5th Amendment to the Constitution

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The Fifth Amendment is a part of the Bill of Rights that protects a person against abuse of government authority in a legal process. This amendment is widely known to most Americans than the rest of the amendments due to the famous phrase: I plead the fifth. This phrase is frequently used as a defense in criminal trials. The amendment consists of 5 different clauses. These clauses are: Grand jury clause, double jeopardy clause, self-incrimination clause, due process clause and the takings clause. The 5th Amendments assures Americans several basic rights such as the right not to be punished or tried more than once for the same crime, right to appropriate reasonable compensation for any private property taken by the government for public use, and the right to trial for certain crimes by Grand Jury.

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No person shall be held to answer for a capital, or otherwise infamous crime, unless on a presentment or indictment of a Grand Jury, except in cases arising in the land or naval forces, or in the Militia, when in actual service in time of War or public danger; nor shall any person be subject for the same offense to be twice put in jeopardy of life or limb; nor shall be compelled in any criminal case to be a witness against himself, nor be deprived of life, liberty, or property, without due process of law; nor shall private property be taken for public use, without just compensation.

Grand Jury Clause

Grand Jury is a group of citizens, summoned to a court by the sheriff in order to consider complaints and accusations leveled against an individual suspected of engaging in a criminal activity. This clause guarantees that a person cannot be accused with serious federal crime unless with an indictment by a grand jury. Grand juries meet in a secret place whereby only the jury members, witnesses and the prosecutor are allowed to be present.

The Grand Jury does not convict a defendant, rather the members look at an evidence and determine whether there is enough evidence that shows that the accused is guilty or not. Moreover, defendants are not allowed to have their attorneys present during questioning and are not allowed to call witnesses in their favor. This clause does not protect people serving in the armed forces.

Double Jeopardy Cause

This clause of the 5th Amendment guarantees that a person cannot be tried or punished more than one time for the same crime. It is meant to protect Americans from being tried repetitively until the government gets its ideal verdict. According to the founding fathers, once a person is tried and a verdict is reached, that should be final and there should not be another trial. This was crucial to the founding fathers since the colonial British had many instances where the king tried people repeatedly in scenarios where the ruling went against his wishes. Nowadays, this protection is applicable to all cases in which a defendant can be punished. However, a person can be tried for the same crime twice if 2 or more civil entities get jurisdiction over the time. Also, if the first case is found to be fraudulent in any way, the case can be retried.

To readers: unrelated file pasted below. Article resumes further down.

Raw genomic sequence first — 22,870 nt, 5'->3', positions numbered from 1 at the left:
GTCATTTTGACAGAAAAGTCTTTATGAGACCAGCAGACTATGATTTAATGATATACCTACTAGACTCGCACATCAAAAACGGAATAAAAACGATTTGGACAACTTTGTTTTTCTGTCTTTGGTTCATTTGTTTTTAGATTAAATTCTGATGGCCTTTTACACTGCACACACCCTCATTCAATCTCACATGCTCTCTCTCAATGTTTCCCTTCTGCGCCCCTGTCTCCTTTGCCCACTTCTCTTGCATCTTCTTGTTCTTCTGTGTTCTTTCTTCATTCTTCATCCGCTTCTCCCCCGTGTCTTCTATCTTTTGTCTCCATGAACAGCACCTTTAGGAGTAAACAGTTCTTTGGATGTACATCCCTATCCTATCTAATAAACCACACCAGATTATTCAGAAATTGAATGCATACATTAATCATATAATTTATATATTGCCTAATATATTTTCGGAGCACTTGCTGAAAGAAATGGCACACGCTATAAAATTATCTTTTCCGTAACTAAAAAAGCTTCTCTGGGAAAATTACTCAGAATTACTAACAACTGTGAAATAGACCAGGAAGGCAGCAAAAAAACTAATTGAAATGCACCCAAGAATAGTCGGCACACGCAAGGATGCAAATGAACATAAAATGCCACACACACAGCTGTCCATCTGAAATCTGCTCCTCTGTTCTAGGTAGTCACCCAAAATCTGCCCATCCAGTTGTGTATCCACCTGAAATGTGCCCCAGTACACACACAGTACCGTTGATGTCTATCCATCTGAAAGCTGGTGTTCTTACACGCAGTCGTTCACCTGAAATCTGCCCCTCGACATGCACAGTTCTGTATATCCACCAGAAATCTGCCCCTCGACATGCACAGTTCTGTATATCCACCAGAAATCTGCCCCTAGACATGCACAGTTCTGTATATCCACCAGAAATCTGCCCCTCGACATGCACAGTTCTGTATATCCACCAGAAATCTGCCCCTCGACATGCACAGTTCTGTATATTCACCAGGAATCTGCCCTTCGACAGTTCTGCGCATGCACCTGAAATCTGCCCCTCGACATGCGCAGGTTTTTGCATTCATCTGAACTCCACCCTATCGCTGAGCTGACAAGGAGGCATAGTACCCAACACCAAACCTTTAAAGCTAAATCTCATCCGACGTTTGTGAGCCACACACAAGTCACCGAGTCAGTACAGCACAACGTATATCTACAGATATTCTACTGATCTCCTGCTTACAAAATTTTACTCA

Self-Incrimination Clause

The very first opening statement of the Miranda warning, read to a person when being arrested allows the person to remain silent and not to give any information to the authority. This statement also makes the 5th Amendment to be one the most famous and familiar part of the constitution to Americans. In English history, people would get tortured for not pleading guilty to crimes they were accused of.

Eventually, English citizens stood up against this and it became the basis for the right to desist from testifying against oneself which was formalized as the self-incrimination clause of the 5th Amendment. In modern days, forced confessions or confessions made under pressure are disregarded in a court. This clause however does give an accused person the right to reject physical evidence including refusing to stand in a police lineup, DNA samples, and finger prints.

Due process clause

This clause guarantees that the government cannot take a person’s life, liberty or property without following the due process. This means that the government should obey written laws when dealing with people. This also means that a judge or a policeman cannot imprison a person just because they do not like what that person did; rather, they must first prove that the person indeed violated a written law. The clause also guarantees a person to be treated fairly and be notified of the issues at hand whenever the government deals with that person in an administrative or criminal matter.

The Takings Clause

This is also known as the eminent clause and guarantees that if at any time the government needs to take a private property for public use; then, the owner should be paid a reasonable amount for the property. In colonial America, it was common for the government to take private properties for public use without compensating the owners. Nowadays, the Supreme Court has extended the right to even get compensation when your property gets damaged or its value lowered by a government activity.

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